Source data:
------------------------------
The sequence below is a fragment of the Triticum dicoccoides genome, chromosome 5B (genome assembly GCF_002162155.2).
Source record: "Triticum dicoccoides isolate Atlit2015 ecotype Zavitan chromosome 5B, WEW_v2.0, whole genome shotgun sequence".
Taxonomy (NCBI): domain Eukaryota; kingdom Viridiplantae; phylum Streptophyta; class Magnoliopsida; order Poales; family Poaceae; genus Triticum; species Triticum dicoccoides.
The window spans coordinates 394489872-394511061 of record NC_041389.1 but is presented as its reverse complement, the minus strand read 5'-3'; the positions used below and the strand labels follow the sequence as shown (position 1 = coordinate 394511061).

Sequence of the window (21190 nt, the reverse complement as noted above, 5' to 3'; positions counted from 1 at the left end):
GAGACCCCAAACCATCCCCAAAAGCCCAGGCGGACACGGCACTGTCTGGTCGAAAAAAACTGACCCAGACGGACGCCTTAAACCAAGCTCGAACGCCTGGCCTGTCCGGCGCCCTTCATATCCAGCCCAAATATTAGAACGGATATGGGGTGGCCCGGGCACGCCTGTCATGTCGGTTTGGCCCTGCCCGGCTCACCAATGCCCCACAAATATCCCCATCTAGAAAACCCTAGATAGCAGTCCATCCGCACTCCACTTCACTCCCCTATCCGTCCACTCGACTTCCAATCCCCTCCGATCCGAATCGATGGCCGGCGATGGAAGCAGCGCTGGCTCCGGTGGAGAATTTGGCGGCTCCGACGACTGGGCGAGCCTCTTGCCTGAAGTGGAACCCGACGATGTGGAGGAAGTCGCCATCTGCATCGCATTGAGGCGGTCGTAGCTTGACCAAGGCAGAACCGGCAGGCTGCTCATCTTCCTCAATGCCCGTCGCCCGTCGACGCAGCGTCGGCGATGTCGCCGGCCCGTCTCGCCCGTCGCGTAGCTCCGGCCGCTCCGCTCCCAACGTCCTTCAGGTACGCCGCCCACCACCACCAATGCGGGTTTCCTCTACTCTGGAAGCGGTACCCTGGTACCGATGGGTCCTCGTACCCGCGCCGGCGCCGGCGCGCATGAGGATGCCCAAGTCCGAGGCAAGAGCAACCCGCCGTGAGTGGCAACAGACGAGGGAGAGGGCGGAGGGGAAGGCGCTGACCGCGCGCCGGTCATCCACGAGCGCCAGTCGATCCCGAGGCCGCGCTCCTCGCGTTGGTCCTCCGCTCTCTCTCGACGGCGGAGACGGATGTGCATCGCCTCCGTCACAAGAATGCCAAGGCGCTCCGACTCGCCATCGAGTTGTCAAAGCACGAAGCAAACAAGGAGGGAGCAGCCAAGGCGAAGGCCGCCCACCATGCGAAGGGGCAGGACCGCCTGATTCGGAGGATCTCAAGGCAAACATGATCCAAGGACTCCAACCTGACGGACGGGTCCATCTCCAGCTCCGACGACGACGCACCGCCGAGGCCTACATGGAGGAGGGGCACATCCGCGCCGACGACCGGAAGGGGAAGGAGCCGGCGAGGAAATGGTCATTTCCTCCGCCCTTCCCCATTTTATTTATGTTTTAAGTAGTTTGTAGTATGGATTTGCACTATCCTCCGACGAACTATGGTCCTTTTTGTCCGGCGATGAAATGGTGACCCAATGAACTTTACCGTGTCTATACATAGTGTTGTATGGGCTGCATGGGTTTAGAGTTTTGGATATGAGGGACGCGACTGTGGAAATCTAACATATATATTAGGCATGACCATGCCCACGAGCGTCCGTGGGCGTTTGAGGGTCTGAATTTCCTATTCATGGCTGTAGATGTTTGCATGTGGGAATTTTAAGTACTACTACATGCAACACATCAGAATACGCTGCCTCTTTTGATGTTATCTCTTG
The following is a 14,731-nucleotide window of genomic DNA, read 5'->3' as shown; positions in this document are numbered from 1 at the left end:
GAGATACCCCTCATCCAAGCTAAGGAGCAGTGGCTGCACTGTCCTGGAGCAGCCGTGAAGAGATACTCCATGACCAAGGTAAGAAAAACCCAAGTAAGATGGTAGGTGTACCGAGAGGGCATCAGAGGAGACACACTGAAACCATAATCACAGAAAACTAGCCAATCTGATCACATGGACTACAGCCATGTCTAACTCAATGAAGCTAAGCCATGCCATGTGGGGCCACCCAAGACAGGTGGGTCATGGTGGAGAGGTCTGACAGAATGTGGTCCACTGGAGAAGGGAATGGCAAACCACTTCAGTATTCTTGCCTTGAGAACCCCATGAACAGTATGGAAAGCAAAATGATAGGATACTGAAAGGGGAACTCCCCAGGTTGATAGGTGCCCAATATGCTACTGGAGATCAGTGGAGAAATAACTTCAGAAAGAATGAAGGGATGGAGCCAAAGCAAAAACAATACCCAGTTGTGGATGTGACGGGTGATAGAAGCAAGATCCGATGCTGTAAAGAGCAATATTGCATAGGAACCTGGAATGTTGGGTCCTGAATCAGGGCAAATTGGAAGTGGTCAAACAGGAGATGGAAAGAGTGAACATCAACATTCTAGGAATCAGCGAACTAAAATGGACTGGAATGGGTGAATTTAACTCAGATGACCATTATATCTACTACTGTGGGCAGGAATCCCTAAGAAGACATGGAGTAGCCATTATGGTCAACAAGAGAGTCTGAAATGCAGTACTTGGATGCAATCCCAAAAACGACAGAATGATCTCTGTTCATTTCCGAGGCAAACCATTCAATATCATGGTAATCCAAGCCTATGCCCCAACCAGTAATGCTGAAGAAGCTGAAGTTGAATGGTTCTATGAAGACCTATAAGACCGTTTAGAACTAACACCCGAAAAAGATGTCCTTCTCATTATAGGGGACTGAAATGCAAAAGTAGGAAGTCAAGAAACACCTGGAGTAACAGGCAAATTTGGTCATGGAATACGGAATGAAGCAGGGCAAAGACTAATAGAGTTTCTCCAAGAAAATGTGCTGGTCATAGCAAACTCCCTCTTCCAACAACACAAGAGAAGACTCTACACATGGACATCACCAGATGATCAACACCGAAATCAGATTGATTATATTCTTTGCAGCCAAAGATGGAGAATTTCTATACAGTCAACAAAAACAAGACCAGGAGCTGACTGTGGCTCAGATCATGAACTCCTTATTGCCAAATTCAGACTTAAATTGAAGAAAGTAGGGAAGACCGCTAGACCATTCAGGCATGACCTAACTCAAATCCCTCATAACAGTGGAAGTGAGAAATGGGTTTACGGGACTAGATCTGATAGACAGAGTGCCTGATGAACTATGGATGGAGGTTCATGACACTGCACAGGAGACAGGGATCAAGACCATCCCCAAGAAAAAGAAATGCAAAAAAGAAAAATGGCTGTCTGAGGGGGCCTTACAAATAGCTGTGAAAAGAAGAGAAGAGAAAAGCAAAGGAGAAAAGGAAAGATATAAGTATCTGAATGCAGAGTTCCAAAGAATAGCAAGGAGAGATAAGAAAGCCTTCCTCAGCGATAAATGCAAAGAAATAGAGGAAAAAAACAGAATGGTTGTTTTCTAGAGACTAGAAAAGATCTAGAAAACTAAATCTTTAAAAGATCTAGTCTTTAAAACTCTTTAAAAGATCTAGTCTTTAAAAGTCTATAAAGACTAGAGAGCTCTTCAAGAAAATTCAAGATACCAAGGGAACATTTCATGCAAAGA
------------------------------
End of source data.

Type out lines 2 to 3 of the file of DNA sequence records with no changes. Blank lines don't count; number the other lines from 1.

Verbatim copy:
Source record: "Triticum dicoccoides isolate Atlit2015 ecotype Zavitan chromosome 5B, WEW_v2.0, whole genome shotgun sequence".
Taxonomy (NCBI): domain Eukaryota; kingdom Viridiplantae; phylum Streptophyta; class Magnoliopsida; order Poales; family Poaceae; genus Triticum; species Triticum dicoccoides.